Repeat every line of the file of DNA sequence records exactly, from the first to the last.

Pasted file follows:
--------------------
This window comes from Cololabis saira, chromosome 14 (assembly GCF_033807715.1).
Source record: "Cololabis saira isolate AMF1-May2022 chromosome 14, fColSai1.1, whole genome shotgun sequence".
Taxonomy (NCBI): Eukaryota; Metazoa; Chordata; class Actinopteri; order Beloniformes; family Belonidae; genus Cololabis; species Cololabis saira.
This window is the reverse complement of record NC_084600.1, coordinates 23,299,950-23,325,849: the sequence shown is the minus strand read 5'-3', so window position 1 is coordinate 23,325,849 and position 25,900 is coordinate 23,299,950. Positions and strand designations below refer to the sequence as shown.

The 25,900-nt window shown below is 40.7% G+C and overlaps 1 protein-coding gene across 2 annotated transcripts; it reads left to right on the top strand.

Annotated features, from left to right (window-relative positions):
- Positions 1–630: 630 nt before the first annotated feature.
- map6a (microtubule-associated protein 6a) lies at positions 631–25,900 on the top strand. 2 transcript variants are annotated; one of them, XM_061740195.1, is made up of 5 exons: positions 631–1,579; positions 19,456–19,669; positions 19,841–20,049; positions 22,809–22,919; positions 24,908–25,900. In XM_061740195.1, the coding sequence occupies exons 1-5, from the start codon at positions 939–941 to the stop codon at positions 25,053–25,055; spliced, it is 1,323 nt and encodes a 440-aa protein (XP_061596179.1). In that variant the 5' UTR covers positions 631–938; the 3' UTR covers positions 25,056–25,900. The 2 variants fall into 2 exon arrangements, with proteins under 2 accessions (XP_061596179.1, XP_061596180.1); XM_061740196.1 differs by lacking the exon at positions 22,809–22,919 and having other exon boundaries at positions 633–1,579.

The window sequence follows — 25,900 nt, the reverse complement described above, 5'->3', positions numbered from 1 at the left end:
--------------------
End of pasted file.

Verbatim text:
This window comes from Cololabis saira, chromosome 14 (assembly GCF_033807715.1).
Source record: "Cololabis saira isolate AMF1-May2022 chromosome 14, fColSai1.1, whole genome shotgun sequence".
Taxonomy (NCBI): Eukaryota; Metazoa; Chordata; class Actinopteri; order Beloniformes; family Belonidae; genus Cololabis; species Cololabis saira.
This window is the reverse complement of record NC_084600.1, coordinates 23,299,950-23,325,849: the sequence shown is the minus strand read 5'-3', so window position 1 is coordinate 23,325,849 and position 25,900 is coordinate 23,299,950. Positions and strand designations below refer to the sequence as shown.

The 25,900-nt window shown below is 40.7% G+C and overlaps 1 protein-coding gene across 2 annotated transcripts; it reads left to right on the top strand.

Annotated features, from left to right (window-relative positions):
- Positions 1–630: 630 nt before the first annotated feature.
- map6a (microtubule-associated protein 6a) lies at positions 631–25,900 on the top strand. 2 transcript variants are annotated; one of them, XM_061740195.1, is made up of 5 exons: positions 631–1,579; positions 19,456–19,669; positions 19,841–20,049; positions 22,809–22,919; positions 24,908–25,900. In XM_061740195.1, the coding sequence occupies exons 1-5, from the start codon at positions 939–941 to the stop codon at positions 25,053–25,055; spliced, it is 1,323 nt and encodes a 440-aa protein (XP_061596179.1). In that variant the 5' UTR covers positions 631–938; the 3' UTR covers positions 25,056–25,900. The 2 variants fall into 2 exon arrangements, with proteins under 2 accessions (XP_061596179.1, XP_061596180.1); XM_061740196.1 differs by lacking the exon at positions 22,809–22,919 and having other exon boundaries at positions 633–1,579.

The window sequence follows — 25,900 nt, the reverse complement described above, 5'->3', positions numbered from 1 at the left end: